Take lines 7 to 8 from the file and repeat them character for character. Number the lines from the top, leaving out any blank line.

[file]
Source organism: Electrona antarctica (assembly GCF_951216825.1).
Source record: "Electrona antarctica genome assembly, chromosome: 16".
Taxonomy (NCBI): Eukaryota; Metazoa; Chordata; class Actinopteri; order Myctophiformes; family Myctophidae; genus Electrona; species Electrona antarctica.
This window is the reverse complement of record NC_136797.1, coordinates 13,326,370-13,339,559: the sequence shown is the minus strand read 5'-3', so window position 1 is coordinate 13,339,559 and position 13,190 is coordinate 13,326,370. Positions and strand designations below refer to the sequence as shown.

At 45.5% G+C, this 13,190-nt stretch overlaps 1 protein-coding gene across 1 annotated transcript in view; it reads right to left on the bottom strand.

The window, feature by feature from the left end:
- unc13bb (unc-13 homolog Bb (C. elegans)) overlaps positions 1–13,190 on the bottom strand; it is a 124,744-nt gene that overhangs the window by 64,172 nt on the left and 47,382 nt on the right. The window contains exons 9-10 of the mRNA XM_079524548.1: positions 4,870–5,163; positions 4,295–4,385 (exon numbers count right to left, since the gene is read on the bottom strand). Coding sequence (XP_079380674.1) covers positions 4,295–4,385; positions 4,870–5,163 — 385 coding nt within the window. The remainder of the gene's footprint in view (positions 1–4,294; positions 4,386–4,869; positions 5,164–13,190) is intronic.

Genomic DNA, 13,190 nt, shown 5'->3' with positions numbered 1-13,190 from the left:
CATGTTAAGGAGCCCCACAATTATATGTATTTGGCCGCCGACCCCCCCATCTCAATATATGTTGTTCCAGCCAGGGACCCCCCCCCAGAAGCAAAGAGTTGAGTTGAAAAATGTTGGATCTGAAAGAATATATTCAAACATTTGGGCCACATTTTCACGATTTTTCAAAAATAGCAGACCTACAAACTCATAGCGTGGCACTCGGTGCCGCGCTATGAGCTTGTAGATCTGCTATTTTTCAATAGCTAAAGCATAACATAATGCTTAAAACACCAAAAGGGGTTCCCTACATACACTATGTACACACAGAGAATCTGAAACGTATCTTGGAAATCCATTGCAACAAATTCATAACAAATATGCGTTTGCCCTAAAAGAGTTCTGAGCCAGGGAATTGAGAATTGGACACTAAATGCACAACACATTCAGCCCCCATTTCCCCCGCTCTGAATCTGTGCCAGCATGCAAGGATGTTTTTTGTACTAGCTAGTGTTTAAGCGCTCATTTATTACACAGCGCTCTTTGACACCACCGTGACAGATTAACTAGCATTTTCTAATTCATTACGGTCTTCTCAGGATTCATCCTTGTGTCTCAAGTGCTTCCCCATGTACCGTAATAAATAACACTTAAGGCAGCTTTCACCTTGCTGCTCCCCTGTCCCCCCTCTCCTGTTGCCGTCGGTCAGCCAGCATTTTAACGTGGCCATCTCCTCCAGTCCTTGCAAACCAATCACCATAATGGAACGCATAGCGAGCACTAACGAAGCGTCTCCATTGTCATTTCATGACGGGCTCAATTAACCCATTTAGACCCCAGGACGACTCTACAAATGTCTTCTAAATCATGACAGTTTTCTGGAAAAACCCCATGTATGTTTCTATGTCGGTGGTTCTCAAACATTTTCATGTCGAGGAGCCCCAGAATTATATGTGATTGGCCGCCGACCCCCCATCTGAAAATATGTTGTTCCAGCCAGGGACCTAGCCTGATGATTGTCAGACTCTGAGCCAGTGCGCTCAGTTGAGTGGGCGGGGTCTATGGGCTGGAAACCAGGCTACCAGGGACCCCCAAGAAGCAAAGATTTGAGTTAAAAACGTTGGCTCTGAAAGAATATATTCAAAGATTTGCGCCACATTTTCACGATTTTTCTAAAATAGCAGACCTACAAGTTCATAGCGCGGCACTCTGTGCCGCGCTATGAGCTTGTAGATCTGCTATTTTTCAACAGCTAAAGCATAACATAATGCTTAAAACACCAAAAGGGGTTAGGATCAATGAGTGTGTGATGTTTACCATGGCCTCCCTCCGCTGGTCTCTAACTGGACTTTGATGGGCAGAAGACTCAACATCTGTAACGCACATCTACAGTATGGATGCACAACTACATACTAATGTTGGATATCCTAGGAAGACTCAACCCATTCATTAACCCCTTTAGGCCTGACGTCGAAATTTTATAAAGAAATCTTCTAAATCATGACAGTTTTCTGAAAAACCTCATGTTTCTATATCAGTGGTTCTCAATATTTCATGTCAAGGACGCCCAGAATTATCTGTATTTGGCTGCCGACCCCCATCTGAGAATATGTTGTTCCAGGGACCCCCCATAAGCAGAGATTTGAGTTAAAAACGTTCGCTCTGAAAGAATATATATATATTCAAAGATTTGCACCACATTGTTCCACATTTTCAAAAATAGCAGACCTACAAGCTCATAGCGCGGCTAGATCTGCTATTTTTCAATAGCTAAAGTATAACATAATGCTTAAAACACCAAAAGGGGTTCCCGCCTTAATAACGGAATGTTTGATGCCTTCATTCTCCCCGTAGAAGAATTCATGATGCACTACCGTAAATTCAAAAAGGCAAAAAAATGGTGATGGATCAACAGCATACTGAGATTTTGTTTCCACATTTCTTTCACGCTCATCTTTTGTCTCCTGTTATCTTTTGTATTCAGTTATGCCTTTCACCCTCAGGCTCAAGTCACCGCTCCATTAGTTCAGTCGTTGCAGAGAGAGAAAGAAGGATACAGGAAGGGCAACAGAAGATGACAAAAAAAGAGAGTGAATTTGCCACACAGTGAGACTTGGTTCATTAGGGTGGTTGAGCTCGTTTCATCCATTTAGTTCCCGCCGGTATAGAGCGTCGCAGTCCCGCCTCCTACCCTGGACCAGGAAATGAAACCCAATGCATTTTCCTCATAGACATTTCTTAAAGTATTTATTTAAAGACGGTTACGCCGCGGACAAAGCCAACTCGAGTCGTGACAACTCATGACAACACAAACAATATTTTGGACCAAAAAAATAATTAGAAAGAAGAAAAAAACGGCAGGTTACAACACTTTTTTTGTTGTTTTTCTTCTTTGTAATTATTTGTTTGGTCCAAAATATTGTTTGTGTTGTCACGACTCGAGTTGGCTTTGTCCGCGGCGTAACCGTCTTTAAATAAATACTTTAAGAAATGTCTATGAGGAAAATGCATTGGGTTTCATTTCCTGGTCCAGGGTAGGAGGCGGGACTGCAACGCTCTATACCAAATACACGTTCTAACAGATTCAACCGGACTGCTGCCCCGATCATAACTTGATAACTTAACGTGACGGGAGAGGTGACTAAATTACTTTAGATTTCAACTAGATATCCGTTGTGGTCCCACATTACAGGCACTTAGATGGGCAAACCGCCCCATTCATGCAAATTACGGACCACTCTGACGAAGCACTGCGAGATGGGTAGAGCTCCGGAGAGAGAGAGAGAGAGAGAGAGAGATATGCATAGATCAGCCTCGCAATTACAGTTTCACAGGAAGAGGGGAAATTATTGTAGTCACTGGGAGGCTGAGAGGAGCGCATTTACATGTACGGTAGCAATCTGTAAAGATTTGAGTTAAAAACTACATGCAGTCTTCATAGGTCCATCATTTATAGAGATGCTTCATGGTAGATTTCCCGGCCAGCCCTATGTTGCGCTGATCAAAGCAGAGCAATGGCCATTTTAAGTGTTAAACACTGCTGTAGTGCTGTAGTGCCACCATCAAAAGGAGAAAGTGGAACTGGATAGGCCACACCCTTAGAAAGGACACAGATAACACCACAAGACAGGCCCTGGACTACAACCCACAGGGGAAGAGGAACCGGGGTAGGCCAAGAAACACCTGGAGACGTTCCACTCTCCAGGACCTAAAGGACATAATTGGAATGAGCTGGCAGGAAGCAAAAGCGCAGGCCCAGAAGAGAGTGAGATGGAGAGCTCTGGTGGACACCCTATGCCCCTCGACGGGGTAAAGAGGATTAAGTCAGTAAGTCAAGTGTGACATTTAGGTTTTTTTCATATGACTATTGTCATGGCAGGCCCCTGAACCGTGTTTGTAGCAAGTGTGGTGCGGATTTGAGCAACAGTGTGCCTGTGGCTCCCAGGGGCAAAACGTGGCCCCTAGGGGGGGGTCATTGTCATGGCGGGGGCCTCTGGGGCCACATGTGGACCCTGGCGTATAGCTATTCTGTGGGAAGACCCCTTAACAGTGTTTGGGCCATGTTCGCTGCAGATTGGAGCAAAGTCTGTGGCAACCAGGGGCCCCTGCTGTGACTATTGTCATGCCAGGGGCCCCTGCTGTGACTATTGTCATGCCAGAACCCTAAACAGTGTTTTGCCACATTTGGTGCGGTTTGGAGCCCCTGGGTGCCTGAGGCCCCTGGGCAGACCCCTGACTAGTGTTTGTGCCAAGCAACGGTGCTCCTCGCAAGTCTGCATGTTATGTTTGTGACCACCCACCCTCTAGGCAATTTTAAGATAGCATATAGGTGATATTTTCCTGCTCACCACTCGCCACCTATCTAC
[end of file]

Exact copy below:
- unc13bb (unc-13 homolog Bb (C. elegans)) overlaps positions 1–13,190 on the bottom strand; it is a 124,744-nt gene that overhangs the window by 64,172 nt on the left and 47,382 nt on the right. The window contains exons 9-10 of the mRNA XM_079524548.1: positions 4,870–5,163; positions 4,295–4,385 (exon numbers count right to left, since the gene is read on the bottom strand). Coding sequence (XP_079380674.1) covers positions 4,295–4,385; positions 4,870–5,163 — 385 coding nt within the window. The remainder of the gene's footprint in view (positions 1–4,294; positions 4,386–4,869; positions 5,164–13,190) is intronic.

Genomic DNA, 13,190 nt, shown 5'->3' with positions numbered 1-13,190 from the left: